Saturday, 29 June 2019

Pray for the Birds?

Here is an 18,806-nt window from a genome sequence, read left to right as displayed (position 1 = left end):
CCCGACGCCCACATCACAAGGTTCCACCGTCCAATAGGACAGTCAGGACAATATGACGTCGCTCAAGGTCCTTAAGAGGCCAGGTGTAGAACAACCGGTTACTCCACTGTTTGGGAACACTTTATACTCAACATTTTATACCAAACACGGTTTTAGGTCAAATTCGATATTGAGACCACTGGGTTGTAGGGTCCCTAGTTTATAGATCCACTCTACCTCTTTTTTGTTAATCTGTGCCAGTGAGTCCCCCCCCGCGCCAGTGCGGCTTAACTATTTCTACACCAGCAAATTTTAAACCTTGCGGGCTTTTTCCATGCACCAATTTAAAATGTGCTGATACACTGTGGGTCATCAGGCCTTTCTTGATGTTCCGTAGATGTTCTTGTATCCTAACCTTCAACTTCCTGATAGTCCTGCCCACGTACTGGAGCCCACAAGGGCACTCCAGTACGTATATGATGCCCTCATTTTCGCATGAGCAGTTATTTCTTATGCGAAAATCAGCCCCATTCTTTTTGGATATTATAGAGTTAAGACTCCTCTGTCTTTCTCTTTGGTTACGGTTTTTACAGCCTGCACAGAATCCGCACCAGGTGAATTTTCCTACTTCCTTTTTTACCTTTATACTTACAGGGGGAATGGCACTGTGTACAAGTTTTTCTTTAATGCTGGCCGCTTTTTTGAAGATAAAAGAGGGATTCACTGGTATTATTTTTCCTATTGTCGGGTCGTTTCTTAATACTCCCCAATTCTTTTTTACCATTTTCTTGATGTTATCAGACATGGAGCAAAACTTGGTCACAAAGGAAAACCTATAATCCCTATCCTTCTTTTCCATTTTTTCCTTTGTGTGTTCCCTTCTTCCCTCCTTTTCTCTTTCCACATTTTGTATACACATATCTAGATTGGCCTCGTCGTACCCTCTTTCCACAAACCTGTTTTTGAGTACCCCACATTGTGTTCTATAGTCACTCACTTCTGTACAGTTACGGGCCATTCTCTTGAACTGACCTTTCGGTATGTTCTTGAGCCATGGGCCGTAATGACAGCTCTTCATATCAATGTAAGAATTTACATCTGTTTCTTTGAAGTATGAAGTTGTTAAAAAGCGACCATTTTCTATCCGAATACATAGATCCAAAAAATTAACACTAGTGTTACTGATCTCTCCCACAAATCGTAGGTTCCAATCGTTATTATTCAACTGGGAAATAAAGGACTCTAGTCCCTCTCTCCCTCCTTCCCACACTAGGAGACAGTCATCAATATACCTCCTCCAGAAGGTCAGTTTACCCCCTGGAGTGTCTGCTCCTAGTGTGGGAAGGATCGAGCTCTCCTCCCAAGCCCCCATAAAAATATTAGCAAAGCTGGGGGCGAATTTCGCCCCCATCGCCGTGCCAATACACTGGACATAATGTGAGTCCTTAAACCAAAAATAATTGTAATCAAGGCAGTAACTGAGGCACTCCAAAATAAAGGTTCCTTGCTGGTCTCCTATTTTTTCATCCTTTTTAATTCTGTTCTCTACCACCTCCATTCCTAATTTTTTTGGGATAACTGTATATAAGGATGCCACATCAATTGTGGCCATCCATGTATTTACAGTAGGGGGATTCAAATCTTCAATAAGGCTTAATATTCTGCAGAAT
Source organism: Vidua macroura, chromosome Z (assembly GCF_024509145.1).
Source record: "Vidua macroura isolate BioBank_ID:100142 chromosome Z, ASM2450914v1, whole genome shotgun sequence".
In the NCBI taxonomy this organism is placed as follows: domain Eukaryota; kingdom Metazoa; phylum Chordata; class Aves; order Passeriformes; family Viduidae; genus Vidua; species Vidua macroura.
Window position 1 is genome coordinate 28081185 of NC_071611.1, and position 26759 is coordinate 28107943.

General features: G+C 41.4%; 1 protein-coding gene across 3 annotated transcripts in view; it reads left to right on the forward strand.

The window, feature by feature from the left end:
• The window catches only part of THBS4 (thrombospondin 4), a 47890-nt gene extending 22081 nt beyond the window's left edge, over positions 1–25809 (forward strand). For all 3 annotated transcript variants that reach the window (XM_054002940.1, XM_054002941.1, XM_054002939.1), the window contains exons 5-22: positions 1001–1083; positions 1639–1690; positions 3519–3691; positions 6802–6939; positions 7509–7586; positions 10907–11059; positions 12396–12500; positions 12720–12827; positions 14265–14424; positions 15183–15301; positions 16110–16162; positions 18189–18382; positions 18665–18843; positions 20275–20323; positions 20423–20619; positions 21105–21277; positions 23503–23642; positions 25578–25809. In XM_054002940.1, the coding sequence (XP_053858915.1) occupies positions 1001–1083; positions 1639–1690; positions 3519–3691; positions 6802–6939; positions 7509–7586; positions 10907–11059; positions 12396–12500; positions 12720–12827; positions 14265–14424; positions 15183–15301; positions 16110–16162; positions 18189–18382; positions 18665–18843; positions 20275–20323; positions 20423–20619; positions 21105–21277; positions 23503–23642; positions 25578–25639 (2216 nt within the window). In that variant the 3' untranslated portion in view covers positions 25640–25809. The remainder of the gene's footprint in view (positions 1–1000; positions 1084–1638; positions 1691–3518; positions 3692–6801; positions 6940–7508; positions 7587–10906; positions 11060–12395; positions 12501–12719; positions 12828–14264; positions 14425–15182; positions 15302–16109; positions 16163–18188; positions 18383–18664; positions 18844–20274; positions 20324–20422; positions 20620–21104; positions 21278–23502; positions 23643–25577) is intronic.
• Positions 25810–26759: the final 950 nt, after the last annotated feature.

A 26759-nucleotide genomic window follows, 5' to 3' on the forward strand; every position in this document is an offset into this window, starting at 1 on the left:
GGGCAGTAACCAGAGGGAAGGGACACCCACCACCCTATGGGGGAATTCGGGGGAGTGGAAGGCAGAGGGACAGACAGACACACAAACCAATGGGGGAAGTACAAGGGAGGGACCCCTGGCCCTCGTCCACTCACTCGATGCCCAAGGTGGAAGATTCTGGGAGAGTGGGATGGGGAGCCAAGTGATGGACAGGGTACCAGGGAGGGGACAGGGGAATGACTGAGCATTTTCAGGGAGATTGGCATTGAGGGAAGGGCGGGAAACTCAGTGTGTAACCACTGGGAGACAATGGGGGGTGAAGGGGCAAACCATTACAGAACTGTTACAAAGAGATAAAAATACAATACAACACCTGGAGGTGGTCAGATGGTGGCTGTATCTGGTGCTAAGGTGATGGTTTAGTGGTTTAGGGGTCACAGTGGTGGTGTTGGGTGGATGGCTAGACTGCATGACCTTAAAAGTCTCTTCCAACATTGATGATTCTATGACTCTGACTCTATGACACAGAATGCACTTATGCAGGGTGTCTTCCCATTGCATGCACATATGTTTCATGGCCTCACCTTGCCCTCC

There has been a call to ban the 'cruel' practise of zoos and other institutions of tethering birds of prey for extended periods, preventing them from engaging in their 'natural behaviour' of flight (https://www.theguardian.com/world/2019/jun/28/charity-calls-for-total-ban-on-tethering-birds-of-prey). It is certainly the case that these animals need regular exercise to maintain their fitness and this is generally done with inanimate lures by people who use these animals in flight displays. One should note, however, that wild raptors generally have a life-style (as do many predators) characterised by long periods of rest interspersed by short bouts of vigorous activity when attempting a kill. I would agree that using very restricted caging is likely to detrimental to these birds. The complainants talk about the need to allow the birds to carry out their full range of natural behaviour, so-called 'environmental enrichment'. Naturalistic killing of vertebrates would not, however, be legal in UK zoos/ birds of prey centres and would be difficult to control without tethering. One must also caution that hand reared raptors are often imprinted on their human handlers and deviate from the naturalistic behaviour of their species (this makes it inappropriate to release them to the wild). This is a very difficult area in which sorting out the rights and wrongs is actually quite complex. 

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